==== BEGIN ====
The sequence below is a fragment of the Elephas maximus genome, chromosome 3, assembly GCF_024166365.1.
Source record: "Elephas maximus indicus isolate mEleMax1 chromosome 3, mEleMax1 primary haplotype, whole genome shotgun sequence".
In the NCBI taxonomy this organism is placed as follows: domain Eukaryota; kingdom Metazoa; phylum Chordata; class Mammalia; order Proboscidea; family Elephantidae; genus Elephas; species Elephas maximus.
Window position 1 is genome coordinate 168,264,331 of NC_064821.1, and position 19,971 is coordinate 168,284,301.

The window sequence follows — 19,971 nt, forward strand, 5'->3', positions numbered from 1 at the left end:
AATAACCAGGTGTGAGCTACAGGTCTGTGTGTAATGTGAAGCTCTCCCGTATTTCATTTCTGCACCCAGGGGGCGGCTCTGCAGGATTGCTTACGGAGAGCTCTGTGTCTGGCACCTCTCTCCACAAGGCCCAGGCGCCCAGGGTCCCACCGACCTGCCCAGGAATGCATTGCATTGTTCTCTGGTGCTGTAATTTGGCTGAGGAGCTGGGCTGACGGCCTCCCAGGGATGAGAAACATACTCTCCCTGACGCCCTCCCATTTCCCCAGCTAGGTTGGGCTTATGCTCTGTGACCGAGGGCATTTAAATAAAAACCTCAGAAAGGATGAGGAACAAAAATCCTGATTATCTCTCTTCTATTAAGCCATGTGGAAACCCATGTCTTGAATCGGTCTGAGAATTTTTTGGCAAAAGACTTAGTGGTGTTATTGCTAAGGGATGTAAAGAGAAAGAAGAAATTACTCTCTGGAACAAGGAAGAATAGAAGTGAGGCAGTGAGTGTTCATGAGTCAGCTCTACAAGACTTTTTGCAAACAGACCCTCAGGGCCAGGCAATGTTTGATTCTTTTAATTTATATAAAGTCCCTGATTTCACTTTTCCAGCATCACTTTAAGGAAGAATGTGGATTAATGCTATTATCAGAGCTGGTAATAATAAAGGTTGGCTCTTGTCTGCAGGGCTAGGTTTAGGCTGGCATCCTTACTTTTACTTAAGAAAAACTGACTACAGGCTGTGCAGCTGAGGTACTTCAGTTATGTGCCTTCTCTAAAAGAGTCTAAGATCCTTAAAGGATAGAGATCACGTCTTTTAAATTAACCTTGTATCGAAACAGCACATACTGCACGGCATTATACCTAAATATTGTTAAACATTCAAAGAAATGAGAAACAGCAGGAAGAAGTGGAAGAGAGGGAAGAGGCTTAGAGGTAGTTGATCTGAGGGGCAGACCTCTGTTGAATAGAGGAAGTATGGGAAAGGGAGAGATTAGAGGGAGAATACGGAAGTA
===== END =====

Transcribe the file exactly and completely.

The sequence below is a fragment of the Elephas maximus genome, chromosome 3, assembly GCF_024166365.1.
Source record: "Elephas maximus indicus isolate mEleMax1 chromosome 3, mEleMax1 primary haplotype, whole genome shotgun sequence".
In the NCBI taxonomy this organism is placed as follows: domain Eukaryota; kingdom Metazoa; phylum Chordata; class Mammalia; order Proboscidea; family Elephantidae; genus Elephas; species Elephas maximus.
Window position 1 is genome coordinate 168,264,331 of NC_064821.1, and position 19,971 is coordinate 168,284,301.

The window sequence follows — 19,971 nt, forward strand, 5'->3', positions numbered from 1 at the left end:
AATAACCAGGTGTGAGCTACAGGTCTGTGTGTAATGTGAAGCTCTCCCGTATTTCATTTCTGCACCCAGGGGGCGGCTCTGCAGGATTGCTTACGGAGAGCTCTGTGTCTGGCACCTCTCTCCACAAGGCCCAGGCGCCCAGGGTCCCACCGACCTGCCCAGGAATGCATTGCATTGTTCTCTGGTGCTGTAATTTGGCTGAGGAGCTGGGCTGACGGCCTCCCAGGGATGAGAAACATACTCTCCCTGACGCCCTCCCATTTCCCCAGCTAGGTTGGGCTTATGCTCTGTGACCGAGGGCATTTAAATAAAAACCTCAGAAAGGATGAGGAACAAAAATCCTGATTATCTCTCTTCTATTAAGCCATGTGGAAACCCATGTCTTGAATCGGTCTGAGAATTTTTTGGCAAAAGACTTAGTGGTGTTATTGCTAAGGGATGTAAAGAGAAAGAAGAAATTACTCTCTGGAACAAGGAAGAATAGAAGTGAGGCAGTGAGTGTTCATGAGTCAGCTCTACAAGACTTTTTGCAAACAGACCCTCAGGGCCAGGCAATGTTTGATTCTTTTAATTTATATAAAGTCCCTGATTTCACTTTTCCAGCATCACTTTAAGGAAGAATGTGGATTAATGCTATTATCAGAGCTGGTAATAATAAAGGTTGGCTCTTGTCTGCAGGGCTAGGTTTAGGCTGGCATCCTTACTTTTACTTAAGAAAAACTGACTACAGGCTGTGCAGCTGAGGTACTTCAGTTATGTGCCTTCTCTAAAAGAGTCTAAGATCCTTAAAGGATAGAGATCACGTCTTTTAAATTAACCTTGTATCGAAACAGCACATACTGCACGGCATTATACCTAAATATTGTTAAACATTCAAAGAAATGAGAAACAGCAGGAAGAAGTGGAAGAGAGGGAAGAGGCTTAGAGGTAGTTGATCTGAGGGGCAGACCTCTGTTGAATAGAGGAAGTATGGGAAAGGGAGAGATTAGAGGGAGAATACGGAAGTA